What is ashlar detailing? - from stone to plasterwork
The word ‘ashlar’ has come to have two different meanings: ashlar stonework and ashlar plasterwork. Ashlar plasterwork is when render is used to imitate the look of ashlar stonework. Ashlar bead (see below) is the modern way to achieve this neat banding detail in plaster or render.
Ashlar stonework became popular in the Georgian period, when designers were influenced by classical Greek design. Think of the finely dressed square cut stone detail typical of Bath facades, with cut parallel lines forming details over the façade. Some of the town houses of Knightsbridge and Mayfair areas of central London are also great early examples.
The problem with ashlar stonework is that is was incredibly expensive, yet in demand to reflect the wealth and status of the new middle class.
Because ashlar stone was expensive and in demand, builders developed a technique of drawing and cutting lines into exterior plaster when it was not yet set, so it looked like the ashlar stonework. They emulated the quoin and banding details to achieve the same finished look more cheaply. This ashlar renderwork remained common until the late 1800s.
“John Nash used detailed render extensively in the early 19th century for his terraces in London, Brighton, Hastings, Southsea and Torquay as well as his Gothic and Italianate villas in Malvern, Leamington and Harrogate. Perhaps the finest example was his development of Regents Park, arguably his greatest work.” (from BuildingConservation.com)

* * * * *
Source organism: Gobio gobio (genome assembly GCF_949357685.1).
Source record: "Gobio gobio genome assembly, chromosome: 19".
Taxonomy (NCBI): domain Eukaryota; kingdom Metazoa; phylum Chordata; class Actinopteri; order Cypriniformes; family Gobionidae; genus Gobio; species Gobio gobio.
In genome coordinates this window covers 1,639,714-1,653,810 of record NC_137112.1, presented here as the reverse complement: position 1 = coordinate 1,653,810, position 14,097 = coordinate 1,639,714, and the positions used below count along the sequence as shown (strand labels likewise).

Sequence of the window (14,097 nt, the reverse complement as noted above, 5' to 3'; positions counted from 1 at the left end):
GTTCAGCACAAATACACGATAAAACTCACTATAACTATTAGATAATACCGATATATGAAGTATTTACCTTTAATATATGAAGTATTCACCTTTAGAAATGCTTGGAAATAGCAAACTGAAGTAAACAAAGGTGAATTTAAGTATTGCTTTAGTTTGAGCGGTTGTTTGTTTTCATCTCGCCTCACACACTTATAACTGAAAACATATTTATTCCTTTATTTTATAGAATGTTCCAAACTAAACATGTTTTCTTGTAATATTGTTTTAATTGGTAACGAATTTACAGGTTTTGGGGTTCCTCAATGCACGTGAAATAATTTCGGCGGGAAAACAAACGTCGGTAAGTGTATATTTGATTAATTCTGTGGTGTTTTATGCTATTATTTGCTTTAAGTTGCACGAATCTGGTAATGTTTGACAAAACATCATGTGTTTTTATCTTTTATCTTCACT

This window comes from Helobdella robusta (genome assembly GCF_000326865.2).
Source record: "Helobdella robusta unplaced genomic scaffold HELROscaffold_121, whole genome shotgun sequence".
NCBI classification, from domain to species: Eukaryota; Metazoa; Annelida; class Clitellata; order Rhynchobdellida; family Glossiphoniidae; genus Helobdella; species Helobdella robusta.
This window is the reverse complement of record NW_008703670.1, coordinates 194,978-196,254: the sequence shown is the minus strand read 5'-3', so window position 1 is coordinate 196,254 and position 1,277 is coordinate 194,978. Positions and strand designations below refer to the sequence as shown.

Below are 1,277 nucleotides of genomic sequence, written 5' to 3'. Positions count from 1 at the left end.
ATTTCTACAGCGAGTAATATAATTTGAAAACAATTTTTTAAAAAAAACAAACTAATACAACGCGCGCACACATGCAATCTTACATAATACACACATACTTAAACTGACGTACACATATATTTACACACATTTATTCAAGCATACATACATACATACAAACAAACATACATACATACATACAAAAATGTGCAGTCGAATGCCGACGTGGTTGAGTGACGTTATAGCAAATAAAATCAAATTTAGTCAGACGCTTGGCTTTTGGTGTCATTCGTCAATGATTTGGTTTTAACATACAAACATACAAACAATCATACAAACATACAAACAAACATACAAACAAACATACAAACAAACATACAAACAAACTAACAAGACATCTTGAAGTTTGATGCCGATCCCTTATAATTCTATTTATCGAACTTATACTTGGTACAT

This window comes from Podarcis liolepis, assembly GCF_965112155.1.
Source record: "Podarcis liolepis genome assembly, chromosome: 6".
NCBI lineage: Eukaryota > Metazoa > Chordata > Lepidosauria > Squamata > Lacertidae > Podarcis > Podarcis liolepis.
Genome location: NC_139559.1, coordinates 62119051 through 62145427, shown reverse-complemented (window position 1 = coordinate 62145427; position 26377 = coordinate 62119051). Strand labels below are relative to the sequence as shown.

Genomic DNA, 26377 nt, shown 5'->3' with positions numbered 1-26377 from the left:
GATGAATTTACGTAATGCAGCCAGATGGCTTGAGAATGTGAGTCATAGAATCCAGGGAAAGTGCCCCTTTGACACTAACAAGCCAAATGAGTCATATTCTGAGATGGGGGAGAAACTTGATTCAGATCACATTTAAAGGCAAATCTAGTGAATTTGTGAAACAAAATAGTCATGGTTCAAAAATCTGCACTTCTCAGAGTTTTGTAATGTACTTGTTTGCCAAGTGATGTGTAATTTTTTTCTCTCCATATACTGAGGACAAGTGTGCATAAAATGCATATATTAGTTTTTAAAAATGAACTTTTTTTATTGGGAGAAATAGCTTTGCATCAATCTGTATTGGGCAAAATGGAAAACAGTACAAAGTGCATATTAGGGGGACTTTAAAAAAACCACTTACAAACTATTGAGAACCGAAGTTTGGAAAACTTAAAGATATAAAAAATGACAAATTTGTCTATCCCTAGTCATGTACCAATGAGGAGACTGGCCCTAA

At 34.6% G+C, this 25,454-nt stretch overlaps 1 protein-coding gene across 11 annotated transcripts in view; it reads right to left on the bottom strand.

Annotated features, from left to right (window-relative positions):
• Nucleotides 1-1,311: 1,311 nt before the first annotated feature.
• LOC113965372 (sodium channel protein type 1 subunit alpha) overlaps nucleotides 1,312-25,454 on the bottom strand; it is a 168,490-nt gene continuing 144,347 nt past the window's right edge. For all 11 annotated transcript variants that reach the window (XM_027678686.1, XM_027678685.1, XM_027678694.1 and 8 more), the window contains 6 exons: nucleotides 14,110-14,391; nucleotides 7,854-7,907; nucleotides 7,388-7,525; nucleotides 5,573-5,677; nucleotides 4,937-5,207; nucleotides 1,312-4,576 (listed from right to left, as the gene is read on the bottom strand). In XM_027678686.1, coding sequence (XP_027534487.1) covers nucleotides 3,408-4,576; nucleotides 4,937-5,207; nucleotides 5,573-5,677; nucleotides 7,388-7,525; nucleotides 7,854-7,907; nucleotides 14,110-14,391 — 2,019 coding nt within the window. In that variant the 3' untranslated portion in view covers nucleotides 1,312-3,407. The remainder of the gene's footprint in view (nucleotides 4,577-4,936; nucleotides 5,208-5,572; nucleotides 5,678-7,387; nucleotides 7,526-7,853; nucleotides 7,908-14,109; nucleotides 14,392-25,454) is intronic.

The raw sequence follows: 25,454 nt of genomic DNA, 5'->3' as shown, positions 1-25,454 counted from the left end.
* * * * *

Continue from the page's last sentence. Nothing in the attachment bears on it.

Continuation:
Traditional ashlar detailing in render
Traditionally, there are 2 ways of creating the ashlar detailing in render:
- Cutting grooves into unset render with a tool, called a jointer, or marking with a roller
- Pressing oiled moulded battens into the first coat of render, rendering up to the battens with a second coat and removing when dry.
Designers and architects still use ashlar banding in render today, either to emulate Georgian details, or to add crisp lines to a façade.
It is still an option to tool cut ashlar detail into modern renders. The benefits of modern render are that it has greater durability and is easier to maintain due to various additives that often includes silicone.
Tool cuts can either be made into a through-coloured monocouche render (such as ProRend Colour), or into a thicker basecoat which then has a thin coat render applied as a second coat. The render can then be painted or left natural.
A great modern alternative to cutting is ashlar bead – a moulded plastic strip that remains in the render. ProBead ashlar bead makes clean straight lines and a neat 25mm detail. A cost effective alternative to manual detailing, using ashlar bead greatly reduces labour time.
Ashlar bead can be cut and fixed to the substrate accurately, giving a precise detailed finish to the rendered façade. For this reason, ashlar bead suits modern design details or a modern interpretation of Georgian detailing.
ProBead ashlar detail beads are available in 18 colours, are easy to cut and fit, and have fast delivery to site. There are many finishing options for the design of the façade, as the ashlar bead colour can match or contrast with the render colour. It can also be painted over easily to change or refresh at a later date.